In the DataCenter: A Tale of Two Opinions

Santa Cruz Operation, the company that purchased the rights to Unix from Novell and then launched a series of lawsuits against IBM and high profile users of Linux, has had a somewhat difficult time of it enforcing what they claim is their “rights”, enduring reactions ranging from denial of service attacks from hackers to legal wrangling over just what rights they bought from Novell in the first place.

So it’s no surprise that once again, they are tacking into the wind. But is SCO sailing into calmer legal waters, or is it simply a lull before the storm? Did the “Eldred” case championed by Dr. Lessig of Stanford Law School provide the key to a new approach? Please join me In the DataCenter as I examine SCO’s new direction in A Tale of Two Opinions. [Format: mp4/Unix or QT6+/Mac or Windows].

California, Missions, and Astronomy…

One of the nice things about Silicon Valley is the plethera of colleges and universities who offer all kinds of unusual lectures. Where else but here would we get to hear a talk combining, for example, astronomy, ancient cultures, and the California Missions?

My 4th grade daughter, an amateur astronomer, also did a California missions project this year as mandated for all California elementary students. She did a movie on Mission San Jose, a walking tour through the recently renovated mission describing all of it’s interesting history and features. One viewer said she was the “next Sister Wendy”.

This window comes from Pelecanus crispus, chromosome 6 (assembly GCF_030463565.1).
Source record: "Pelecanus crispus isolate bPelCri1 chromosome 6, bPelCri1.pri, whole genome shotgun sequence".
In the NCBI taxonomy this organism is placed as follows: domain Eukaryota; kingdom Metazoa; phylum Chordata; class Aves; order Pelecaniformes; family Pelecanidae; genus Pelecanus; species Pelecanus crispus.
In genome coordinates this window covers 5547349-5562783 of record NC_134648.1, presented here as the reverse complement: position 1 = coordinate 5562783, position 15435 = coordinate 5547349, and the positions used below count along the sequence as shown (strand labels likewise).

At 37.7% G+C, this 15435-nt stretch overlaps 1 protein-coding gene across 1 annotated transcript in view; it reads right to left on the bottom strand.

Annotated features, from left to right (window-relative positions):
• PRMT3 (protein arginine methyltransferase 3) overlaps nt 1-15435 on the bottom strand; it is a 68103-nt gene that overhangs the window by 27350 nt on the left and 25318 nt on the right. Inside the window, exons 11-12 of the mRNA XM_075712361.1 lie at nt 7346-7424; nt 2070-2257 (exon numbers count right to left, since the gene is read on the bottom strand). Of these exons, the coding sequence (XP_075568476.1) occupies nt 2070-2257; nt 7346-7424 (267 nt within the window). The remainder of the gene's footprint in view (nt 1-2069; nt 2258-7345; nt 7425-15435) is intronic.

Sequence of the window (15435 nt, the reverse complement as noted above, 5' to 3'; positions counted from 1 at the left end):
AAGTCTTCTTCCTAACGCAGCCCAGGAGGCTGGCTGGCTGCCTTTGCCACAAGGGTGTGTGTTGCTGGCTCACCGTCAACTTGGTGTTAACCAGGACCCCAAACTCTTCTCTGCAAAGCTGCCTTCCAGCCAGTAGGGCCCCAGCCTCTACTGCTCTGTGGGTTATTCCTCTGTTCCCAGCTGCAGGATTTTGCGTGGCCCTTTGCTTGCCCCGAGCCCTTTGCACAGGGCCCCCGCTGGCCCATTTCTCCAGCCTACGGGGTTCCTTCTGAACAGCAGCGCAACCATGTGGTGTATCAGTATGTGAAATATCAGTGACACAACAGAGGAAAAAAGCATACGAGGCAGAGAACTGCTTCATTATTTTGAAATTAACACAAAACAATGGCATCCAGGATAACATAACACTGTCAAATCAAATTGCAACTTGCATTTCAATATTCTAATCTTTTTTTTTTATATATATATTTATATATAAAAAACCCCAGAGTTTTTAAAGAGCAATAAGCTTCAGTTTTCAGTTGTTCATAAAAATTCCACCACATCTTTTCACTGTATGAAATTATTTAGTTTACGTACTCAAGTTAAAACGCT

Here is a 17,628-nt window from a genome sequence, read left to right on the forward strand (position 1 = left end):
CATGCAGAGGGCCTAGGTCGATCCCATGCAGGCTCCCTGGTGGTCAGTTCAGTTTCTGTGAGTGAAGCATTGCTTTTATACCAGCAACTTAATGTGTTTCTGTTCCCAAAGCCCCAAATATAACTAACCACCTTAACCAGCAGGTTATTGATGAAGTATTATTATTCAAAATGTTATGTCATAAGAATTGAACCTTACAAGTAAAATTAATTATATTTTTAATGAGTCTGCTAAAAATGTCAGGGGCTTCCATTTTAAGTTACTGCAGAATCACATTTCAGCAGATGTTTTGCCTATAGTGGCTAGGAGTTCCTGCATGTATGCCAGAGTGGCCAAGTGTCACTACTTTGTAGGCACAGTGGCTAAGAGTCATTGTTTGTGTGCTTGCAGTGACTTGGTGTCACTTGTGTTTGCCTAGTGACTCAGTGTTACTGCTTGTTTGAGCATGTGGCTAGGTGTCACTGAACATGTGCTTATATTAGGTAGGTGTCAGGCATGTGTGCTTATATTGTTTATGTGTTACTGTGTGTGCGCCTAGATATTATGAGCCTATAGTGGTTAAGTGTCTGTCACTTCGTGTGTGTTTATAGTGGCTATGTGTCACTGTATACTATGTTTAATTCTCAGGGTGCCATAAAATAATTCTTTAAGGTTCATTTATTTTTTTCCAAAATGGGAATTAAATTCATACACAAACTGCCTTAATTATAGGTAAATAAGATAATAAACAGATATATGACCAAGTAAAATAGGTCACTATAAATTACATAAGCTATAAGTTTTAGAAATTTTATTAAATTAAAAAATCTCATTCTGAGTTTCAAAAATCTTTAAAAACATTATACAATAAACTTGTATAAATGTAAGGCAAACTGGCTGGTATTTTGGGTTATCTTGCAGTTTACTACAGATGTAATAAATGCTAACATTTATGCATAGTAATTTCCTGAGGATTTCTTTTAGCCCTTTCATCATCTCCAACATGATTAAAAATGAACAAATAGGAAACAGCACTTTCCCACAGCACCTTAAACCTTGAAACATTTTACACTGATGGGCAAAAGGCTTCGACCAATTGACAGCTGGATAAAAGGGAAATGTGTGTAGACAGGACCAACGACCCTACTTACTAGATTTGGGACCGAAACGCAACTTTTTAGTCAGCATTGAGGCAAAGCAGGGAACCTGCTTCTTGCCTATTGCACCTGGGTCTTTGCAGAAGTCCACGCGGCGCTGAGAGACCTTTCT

The Dying American Dream and Irrational Joylessness

Mike Cassidy of the Merc wrote a nice essay on the casualties of the dot-com bubble selling out and leaving Silicon Valley. Not all of the people who worked hard here cashed out or got rich — actually, only a few did really well, although most everyone here likes to pretend they did better than everyone else. It’s a peculiar SV conceit.

I’m fourth generation Californian, born in Fremont and went to Berkeley. I’ve always lived in the Bay Area. I remember the orchards, now long gone, and how I used to ride my bike through them coming home from Parkmont Elementary school.

But I don’t resent other folks who came here trying for a bit of the gold. After all, that’s part of the American Dream. Does anyone remember the American Dream anymore?

So it makes me sad that young people have to sell everything and leave, just because so many businesses have gone on a bender about outsourcing. It is “irrational joylessness”, an almost armageddon wish-fulfillment. It is a maxim that a man who thinks he will die tomorrow will somehow make it so.

And all Craig Barrett can say is “life is tough”, as John Paczkowski noted a few days back in his column. What a wonderful guy.

Mike also spoke of experiencing a lack of enthusiasm about google, as John’s column quoted. Sounds like a few people will make out like bandits and it will assuredly be successful given it’s backers, but it won’t save that young couple Mike wrote about yesterday, nor a lot of others who have contributed to the success of the Valley.